It is hard to string together a lot of days without missing that feeling.  I guess the biggest change in me is that it's not a pressing need.  It doesn't define me as much as it once did.  I don't pull my husband aside and cry over why I didn't get the opportunity to ever do what I truly dreamed of--maintaining a life as a singer.  But the phantom remains, the longing remains.  Here, not being able to sing for weeks, makes me feel like I never could.  It's strange and a bit awful.

Motherhood has been rough lately.  I want to puke a lot, and my 3 year old seems to act as if I am a weakened gazelle, pulled from the pack, fresh for the killing. She takes advantage of the weakness, tries to get closer to what she really wants.  She is a wonderful child, except that children are not really born with an awareness that they themselves should be compassionate.

I watched a science program the other day about babies and morality.  The babies, almost from beginning, understood some forms of morality and that was fascinating.  The knew the helper was better,they identified "naughty"  they even identified who deserved to be helped and who might not. 

At the end, they said some stupid stuff about "why?  it's evolution" which answered nothing.  I didn't understand why evolution would create children with an innate sense of right and wrong, and they did nothing to explain to me why they felt that.  Annoying.

I get more pleasure lately from watching the development of my students--I am involved with them, I love their devotion, their work, I love how much they enjoy their lessons, and I am constantly surprised at the new students walking in, and the new challenges they bring me.

How can I miss singing so much and feel so fortunate for what I do get to do?

I can't believe I will have a 2nd child in the Spring.  Here in the midwest, I count everything by seasons....I am so happy to know when the tulips come up, the baby will be here.  I may still long to sing, but time will go by.  It only goes so long :)

Monday, November 19, 2012

Life at 13 Weeks

Ok, so I must be busy, because I have not been blogging at all.  14 days?  I have had so much to talk about--thoughts since the wedding, pregnancy stuff, teaching stuff, complaining endlessly about being sick.  But when I finally get Baby S (who is starting to seem like Young Child S) to sleep I hardly have the energy to think, much less write. 

We went to a 12 week appointment last week, and finally heard a heartbeat.  It was not easy to hear the heartbeat with the doppler, and the doctor had to try for a good 5 minutes while Baby S cried, made crazy noises, laid on the floor and tried to go visit the office fish tank.  After 5 minutes, he found it, and we heard a steady 165.  After the experience of the miscarriage, it was fantastic.  I underestimated how good that would feel, like a wave of security. The appointment seemed long, but positive, and I now have an official due date of May 28.  I look forward to a baby, with all the anxiety I have about pregnancy, I like to really fixate on the "after" part :)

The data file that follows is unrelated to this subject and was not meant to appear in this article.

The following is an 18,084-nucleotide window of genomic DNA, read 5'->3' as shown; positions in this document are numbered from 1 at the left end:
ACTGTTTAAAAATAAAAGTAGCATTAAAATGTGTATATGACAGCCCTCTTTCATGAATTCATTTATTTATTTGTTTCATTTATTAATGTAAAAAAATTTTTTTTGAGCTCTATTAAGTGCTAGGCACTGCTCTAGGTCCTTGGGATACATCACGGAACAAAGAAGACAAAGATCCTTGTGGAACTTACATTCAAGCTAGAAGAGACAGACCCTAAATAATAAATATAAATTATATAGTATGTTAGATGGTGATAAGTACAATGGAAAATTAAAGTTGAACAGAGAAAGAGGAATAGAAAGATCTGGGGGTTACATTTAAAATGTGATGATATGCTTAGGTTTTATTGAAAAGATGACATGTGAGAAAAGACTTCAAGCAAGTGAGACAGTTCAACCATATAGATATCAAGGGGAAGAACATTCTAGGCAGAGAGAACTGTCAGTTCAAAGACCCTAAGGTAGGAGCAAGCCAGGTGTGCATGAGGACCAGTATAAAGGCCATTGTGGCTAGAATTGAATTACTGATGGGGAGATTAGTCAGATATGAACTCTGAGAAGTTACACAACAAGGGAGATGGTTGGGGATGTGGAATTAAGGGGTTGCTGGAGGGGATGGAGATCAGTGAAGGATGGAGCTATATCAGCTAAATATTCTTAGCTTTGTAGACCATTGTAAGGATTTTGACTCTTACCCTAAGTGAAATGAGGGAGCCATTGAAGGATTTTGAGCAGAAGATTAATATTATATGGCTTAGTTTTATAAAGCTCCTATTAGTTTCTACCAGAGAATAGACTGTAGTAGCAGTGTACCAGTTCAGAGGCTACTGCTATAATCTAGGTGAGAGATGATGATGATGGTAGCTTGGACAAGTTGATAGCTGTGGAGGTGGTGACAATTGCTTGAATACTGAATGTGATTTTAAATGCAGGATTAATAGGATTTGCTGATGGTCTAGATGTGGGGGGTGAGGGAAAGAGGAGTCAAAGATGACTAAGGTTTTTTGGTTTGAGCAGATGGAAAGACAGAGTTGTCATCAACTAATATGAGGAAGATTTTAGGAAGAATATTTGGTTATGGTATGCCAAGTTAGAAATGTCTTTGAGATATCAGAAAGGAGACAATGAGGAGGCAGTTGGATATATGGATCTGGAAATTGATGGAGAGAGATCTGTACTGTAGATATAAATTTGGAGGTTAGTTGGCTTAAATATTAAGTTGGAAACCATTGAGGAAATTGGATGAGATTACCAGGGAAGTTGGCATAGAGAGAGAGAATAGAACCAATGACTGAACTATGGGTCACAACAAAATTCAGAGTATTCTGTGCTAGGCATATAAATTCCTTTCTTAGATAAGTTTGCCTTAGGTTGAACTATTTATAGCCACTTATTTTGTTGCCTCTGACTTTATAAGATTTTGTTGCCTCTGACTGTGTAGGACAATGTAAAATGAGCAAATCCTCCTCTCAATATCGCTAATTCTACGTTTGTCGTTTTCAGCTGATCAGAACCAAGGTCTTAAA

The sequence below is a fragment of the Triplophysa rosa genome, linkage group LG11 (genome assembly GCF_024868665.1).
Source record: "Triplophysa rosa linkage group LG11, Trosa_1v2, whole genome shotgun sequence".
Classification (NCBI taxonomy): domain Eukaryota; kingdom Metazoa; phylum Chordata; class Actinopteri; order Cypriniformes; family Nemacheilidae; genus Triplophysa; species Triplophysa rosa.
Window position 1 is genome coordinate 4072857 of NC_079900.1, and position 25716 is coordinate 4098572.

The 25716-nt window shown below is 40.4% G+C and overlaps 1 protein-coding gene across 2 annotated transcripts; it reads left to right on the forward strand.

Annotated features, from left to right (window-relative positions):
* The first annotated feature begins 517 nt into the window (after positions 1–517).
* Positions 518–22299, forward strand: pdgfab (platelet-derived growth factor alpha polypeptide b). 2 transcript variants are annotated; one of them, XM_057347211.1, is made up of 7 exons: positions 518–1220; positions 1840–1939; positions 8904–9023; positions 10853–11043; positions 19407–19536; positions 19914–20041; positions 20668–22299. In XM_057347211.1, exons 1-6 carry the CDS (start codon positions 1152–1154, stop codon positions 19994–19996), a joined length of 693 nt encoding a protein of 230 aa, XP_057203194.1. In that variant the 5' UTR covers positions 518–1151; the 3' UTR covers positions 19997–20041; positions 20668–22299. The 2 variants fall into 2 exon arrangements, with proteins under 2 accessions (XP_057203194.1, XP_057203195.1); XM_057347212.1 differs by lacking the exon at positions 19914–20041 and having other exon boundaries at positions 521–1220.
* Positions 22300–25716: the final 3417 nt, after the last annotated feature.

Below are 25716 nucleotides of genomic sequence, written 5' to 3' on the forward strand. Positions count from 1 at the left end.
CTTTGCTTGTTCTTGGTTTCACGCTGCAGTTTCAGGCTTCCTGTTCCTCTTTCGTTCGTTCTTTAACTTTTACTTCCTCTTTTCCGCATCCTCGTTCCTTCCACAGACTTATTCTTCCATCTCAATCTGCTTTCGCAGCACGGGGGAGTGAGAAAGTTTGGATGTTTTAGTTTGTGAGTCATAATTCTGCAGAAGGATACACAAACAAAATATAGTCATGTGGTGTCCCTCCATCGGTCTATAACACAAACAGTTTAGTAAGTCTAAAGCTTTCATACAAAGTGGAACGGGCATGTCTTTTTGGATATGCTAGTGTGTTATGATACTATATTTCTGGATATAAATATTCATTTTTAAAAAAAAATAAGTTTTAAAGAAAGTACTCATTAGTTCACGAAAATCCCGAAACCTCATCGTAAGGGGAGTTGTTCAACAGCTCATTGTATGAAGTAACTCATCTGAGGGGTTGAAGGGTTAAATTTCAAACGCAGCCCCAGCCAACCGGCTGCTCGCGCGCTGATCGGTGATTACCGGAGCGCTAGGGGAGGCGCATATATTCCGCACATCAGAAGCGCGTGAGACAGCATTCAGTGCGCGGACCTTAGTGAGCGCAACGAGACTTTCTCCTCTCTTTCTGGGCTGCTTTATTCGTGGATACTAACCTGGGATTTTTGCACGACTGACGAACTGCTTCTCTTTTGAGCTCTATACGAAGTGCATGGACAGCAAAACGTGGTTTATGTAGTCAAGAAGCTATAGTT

I am nervous about what to do with a baby, affording day care, commuting the distance I do with two children.  I think "I don't need two children, why would I choose that?" but I look forward to another child.  It's really a mixed bag of thoughts.  Hubby and I both have a pretty solid agreement that people who have a ton of children are insane, but when it comes to one, or two, or three, I guess we disagree.  I feel a little jealous of those totally satisfied with one child.  One child is more like an accessory to marriage.  Two children becomes a community.

I have been sick for four weeks, and am just starting to be able to phonate a simple song.  I still don't sound like a singer when I sing, and I am freaked out by that.  I think I must have developed some hard surfaces on my vocal chords from coughing.  I realize how much and how little of my identity is based on that voice, and part of me is afraid (illogically) that I'll never be able to sing again.  And part of me is afraid that I'm going to develop one of those insane psycho-somatic complexes that other singers get where illness takes away their voice, even though what they feel like is a need to release themselves from singing.